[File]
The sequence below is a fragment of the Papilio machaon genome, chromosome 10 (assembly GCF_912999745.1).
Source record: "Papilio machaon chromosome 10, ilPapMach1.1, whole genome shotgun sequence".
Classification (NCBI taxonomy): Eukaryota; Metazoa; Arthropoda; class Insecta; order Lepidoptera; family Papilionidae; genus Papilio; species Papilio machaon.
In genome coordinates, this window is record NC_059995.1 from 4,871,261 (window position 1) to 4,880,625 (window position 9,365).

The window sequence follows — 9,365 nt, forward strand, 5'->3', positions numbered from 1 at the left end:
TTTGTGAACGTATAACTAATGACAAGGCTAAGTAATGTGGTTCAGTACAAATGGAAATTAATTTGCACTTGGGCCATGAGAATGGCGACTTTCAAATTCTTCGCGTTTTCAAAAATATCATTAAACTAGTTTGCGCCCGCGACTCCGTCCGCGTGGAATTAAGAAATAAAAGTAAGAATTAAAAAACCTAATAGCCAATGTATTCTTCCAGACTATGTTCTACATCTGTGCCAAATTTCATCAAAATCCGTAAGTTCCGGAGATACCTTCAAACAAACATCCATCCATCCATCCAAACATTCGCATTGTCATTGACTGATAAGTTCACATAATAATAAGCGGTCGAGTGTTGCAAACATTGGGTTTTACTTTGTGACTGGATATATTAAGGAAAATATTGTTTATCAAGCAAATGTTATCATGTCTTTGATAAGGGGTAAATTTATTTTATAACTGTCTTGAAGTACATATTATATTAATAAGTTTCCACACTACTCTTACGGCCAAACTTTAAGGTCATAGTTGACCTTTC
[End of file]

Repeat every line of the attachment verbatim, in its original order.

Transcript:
The sequence below is a fragment of the Papilio machaon genome, chromosome 10 (assembly GCF_912999745.1).
Source record: "Papilio machaon chromosome 10, ilPapMach1.1, whole genome shotgun sequence".
Classification (NCBI taxonomy): Eukaryota; Metazoa; Arthropoda; class Insecta; order Lepidoptera; family Papilionidae; genus Papilio; species Papilio machaon.
In genome coordinates, this window is record NC_059995.1 from 4,871,261 (window position 1) to 4,880,625 (window position 9,365).

The window sequence follows — 9,365 nt, forward strand, 5'->3', positions numbered from 1 at the left end:
TTTGTGAACGTATAACTAATGACAAGGCTAAGTAATGTGGTTCAGTACAAATGGAAATTAATTTGCACTTGGGCCATGAGAATGGCGACTTTCAAATTCTTCGCGTTTTCAAAAATATCATTAAACTAGTTTGCGCCCGCGACTCCGTCCGCGTGGAATTAAGAAATAAAAGTAAGAATTAAAAAACCTAATAGCCAATGTATTCTTCCAGACTATGTTCTACATCTGTGCCAAATTTCATCAAAATCCGTAAGTTCCGGAGATACCTTCAAACAAACATCCATCCATCCATCCAAACATTCGCATTGTCATTGACTGATAAGTTCACATAATAATAAGCGGTCGAGTGTTGCAAACATTGGGTTTTACTTTGTGACTGGATATATTAAGGAAAATATTGTTTATCAAGCAAATGTTATCATGTCTTTGATAAGGGGTAAATTTATTTTATAACTGTCTTGAAGTACATATTATATTAATAAGTTTCCACACTACTCTTACGGCCAAACTTTAAGGTCATAGTTGACCTTTC